Pokhara High Life
After an eventful long-weekend’s holiday in Kathmandu, the Pokhara team have returned to their lakeside surroundings (sans Fran) for the second week of teaching. We thought we’d lost Bobby for 48 hours in the smoggy capital, but it turned out an orphanage was just clamouring for his enthusiastic childcare skills. No matter – safely returned to us while seven of our number went white-water rafting for the day, Bobby joined Rachael and myself for the seven-hour local bus journey through the Kathmandu valley, ready to see our perma-smiling students again.
The first two days of this week have been an education. Everyone’s feeling a little hoarse-voiced, owing to the boundless energy of the Year 7 classes. The monsoons have been arriving later in the day, which makes mornings and afternoons at the school almost-unbearably hot. In better news, we’ve found a cafe near the school which is easier on our stomachs than the previous one we were frequenting for lunch – and today, the school’s Principal insisted we join him there for masala chai.
In the classroom, progress is swift; just as well, given that next Wednesday and Thursday will bring us to the concluding competition for the children. We are tackling a range of motions relevant to Nepali society: highlights have included This House believes England is better than Nepal (suggested by one of my Year 8 students), This House believes both men and women should go to work, and This House would stop protecting endangered species.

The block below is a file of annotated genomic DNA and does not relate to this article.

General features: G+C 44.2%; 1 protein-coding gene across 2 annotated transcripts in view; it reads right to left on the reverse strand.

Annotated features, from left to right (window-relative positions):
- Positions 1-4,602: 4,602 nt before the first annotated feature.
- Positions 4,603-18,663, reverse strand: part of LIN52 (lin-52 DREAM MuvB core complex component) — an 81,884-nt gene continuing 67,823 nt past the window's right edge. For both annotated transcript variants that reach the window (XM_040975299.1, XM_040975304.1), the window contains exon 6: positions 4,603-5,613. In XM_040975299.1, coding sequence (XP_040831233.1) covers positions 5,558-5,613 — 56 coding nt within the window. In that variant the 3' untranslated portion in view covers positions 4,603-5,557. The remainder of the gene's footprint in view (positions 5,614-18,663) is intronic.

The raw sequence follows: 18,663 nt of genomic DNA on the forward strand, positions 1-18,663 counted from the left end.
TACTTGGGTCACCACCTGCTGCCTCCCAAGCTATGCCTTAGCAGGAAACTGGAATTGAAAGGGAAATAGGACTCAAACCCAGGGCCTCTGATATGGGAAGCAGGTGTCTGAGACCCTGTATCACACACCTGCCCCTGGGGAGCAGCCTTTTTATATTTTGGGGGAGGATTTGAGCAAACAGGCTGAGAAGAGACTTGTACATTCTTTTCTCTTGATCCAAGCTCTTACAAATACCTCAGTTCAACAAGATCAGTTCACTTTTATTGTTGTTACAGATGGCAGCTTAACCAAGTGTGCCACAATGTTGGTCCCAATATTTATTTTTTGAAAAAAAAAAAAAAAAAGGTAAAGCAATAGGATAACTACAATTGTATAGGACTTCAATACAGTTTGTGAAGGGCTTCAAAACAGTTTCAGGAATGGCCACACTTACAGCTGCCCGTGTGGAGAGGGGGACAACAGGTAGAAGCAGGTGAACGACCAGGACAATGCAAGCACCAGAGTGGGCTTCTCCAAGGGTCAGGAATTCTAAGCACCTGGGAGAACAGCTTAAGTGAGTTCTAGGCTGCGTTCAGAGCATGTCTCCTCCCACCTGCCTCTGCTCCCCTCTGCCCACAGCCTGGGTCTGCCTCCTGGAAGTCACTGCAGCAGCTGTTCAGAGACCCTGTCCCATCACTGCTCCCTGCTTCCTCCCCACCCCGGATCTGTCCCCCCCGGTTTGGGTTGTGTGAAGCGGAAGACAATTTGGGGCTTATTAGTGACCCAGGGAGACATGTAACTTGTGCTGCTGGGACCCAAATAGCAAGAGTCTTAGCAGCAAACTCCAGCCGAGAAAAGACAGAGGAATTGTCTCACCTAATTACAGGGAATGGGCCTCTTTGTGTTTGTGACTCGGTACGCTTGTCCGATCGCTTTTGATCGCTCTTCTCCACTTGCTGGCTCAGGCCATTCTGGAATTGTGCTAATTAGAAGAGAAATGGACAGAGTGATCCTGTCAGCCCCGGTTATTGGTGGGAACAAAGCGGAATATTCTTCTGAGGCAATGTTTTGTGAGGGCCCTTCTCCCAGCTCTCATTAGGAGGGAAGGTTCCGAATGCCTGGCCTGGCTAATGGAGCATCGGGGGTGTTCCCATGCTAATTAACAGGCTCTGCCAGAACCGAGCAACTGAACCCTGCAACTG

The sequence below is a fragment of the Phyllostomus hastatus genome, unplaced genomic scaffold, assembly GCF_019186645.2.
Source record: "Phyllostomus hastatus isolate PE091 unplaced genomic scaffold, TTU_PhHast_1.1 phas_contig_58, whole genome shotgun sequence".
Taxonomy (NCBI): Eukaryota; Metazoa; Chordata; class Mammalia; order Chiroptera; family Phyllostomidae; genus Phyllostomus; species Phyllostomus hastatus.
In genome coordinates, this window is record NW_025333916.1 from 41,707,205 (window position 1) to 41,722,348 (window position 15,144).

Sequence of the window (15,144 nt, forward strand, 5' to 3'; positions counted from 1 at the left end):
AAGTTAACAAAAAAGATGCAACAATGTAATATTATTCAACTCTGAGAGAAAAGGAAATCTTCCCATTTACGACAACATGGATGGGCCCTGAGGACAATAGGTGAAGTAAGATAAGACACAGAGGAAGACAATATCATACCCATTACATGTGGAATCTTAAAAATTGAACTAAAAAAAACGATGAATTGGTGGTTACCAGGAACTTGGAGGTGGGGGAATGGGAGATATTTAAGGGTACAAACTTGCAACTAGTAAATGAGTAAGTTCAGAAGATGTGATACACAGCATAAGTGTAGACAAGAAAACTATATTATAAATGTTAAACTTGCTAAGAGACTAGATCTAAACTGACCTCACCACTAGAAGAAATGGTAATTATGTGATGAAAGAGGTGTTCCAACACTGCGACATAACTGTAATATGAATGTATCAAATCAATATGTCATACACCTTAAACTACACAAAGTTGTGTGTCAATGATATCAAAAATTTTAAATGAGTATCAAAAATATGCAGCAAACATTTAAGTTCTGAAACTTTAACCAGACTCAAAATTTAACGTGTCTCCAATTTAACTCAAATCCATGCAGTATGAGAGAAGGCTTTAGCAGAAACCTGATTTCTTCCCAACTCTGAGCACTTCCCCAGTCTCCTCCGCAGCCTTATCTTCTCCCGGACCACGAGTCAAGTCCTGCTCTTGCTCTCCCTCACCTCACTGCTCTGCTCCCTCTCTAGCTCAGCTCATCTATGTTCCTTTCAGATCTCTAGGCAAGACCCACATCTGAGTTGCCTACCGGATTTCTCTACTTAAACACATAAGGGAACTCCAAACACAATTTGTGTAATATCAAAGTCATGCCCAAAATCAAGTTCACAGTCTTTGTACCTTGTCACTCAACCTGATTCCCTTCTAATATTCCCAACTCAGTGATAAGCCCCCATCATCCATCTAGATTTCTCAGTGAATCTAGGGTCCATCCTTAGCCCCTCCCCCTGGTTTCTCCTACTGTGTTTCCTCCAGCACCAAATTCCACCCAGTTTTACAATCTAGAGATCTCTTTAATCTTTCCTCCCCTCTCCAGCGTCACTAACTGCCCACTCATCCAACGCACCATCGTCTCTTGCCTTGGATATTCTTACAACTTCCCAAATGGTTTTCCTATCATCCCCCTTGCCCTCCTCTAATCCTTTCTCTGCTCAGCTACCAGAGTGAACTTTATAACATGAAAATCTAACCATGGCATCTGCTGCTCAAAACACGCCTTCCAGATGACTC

The children have really enjoyed playing The Sales Game, where they pretend to be shopkeepers trying to sell different objects to an audience of aliens just landed on Earth. The game forces competitors to constantly explain the importance of, say, a piece of chalk or my raincoat, by asking the question Why? For example, “You should choose these sunglasses because you can wear them when it is sunny. Why is this important? Sunlight can damage our eyes, but we can protect them by wearing sunglasses. Why is this important? If we damage our eyesight, we will not be able to see clearly and will not be able to gain more knowledge.”
It’s a constant delight to see how much contextual knowledge the children have about their beautiful country, and how quickly they pick up on the language and structure of debating. In addition, learning how to debate is teaching them the importance of listening to each other, because, after all, you cannot win a debate just by building your own arguments – you must also dismantle those of your opponents.
Tomorrow, we will run our first after-school club, for the very keenest students (unless the threat of a teachers’ strike materialises). Hopefully by the time I wake in the morning one of our team will have thought of a suitable motion for these highly motivated debaters!